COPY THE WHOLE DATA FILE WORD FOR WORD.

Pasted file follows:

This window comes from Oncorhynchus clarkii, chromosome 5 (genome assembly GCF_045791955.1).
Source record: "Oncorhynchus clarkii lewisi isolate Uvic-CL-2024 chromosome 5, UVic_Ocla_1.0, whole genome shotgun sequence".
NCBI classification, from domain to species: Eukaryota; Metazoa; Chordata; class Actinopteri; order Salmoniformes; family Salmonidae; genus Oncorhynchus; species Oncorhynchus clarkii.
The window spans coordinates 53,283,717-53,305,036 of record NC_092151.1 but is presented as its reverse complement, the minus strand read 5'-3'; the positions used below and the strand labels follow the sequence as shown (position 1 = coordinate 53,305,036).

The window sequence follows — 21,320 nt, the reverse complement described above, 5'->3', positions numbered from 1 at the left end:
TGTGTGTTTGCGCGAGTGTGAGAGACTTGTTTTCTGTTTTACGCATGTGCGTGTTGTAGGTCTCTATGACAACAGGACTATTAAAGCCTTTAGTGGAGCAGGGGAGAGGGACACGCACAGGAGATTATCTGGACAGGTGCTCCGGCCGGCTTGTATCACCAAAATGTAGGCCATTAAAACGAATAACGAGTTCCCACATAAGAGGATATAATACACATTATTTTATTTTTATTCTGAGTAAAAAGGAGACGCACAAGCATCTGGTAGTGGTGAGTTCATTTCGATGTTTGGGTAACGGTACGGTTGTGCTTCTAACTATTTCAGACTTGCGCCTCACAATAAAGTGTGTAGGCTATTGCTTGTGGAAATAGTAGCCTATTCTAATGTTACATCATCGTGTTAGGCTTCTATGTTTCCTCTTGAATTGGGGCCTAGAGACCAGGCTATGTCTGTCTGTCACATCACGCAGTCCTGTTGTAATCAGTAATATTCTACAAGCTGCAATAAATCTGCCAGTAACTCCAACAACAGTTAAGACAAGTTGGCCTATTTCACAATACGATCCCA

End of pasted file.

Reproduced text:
This window comes from Oncorhynchus clarkii, chromosome 5 (genome assembly GCF_045791955.1).
Source record: "Oncorhynchus clarkii lewisi isolate Uvic-CL-2024 chromosome 5, UVic_Ocla_1.0, whole genome shotgun sequence".
NCBI classification, from domain to species: Eukaryota; Metazoa; Chordata; class Actinopteri; order Salmoniformes; family Salmonidae; genus Oncorhynchus; species Oncorhynchus clarkii.
The window spans coordinates 53,283,717-53,305,036 of record NC_092151.1 but is presented as its reverse complement, the minus strand read 5'-3'; the positions used below and the strand labels follow the sequence as shown (position 1 = coordinate 53,305,036).

The window sequence follows — 21,320 nt, the reverse complement described above, 5'->3', positions numbered from 1 at the left end:
TGTGTGTTTGCGCGAGTGTGAGAGACTTGTTTTCTGTTTTACGCATGTGCGTGTTGTAGGTCTCTATGACAACAGGACTATTAAAGCCTTTAGTGGAGCAGGGGAGAGGGACACGCACAGGAGATTATCTGGACAGGTGCTCCGGCCGGCTTGTATCACCAAAATGTAGGCCATTAAAACGAATAACGAGTTCCCACATAAGAGGATATAATACACATTATTTTATTTTTATTCTGAGTAAAAAGGAGACGCACAAGCATCTGGTAGTGGTGAGTTCATTTCGATGTTTGGGTAACGGTACGGTTGTGCTTCTAACTATTTCAGACTTGCGCCTCACAATAAAGTGTGTAGGCTATTGCTTGTGGAAATAGTAGCCTATTCTAATGTTACATCATCGTGTTAGGCTTCTATGTTTCCTCTTGAATTGGGGCCTAGAGACCAGGCTATGTCTGTCTGTCACATCACGCAGTCCTGTTGTAATCAGTAATATTCTACAAGCTGCAATAAATCTGCCAGTAACTCCAACAACAGTTAAGACAAGTTGGCCTATTTCACAATACGATCCCA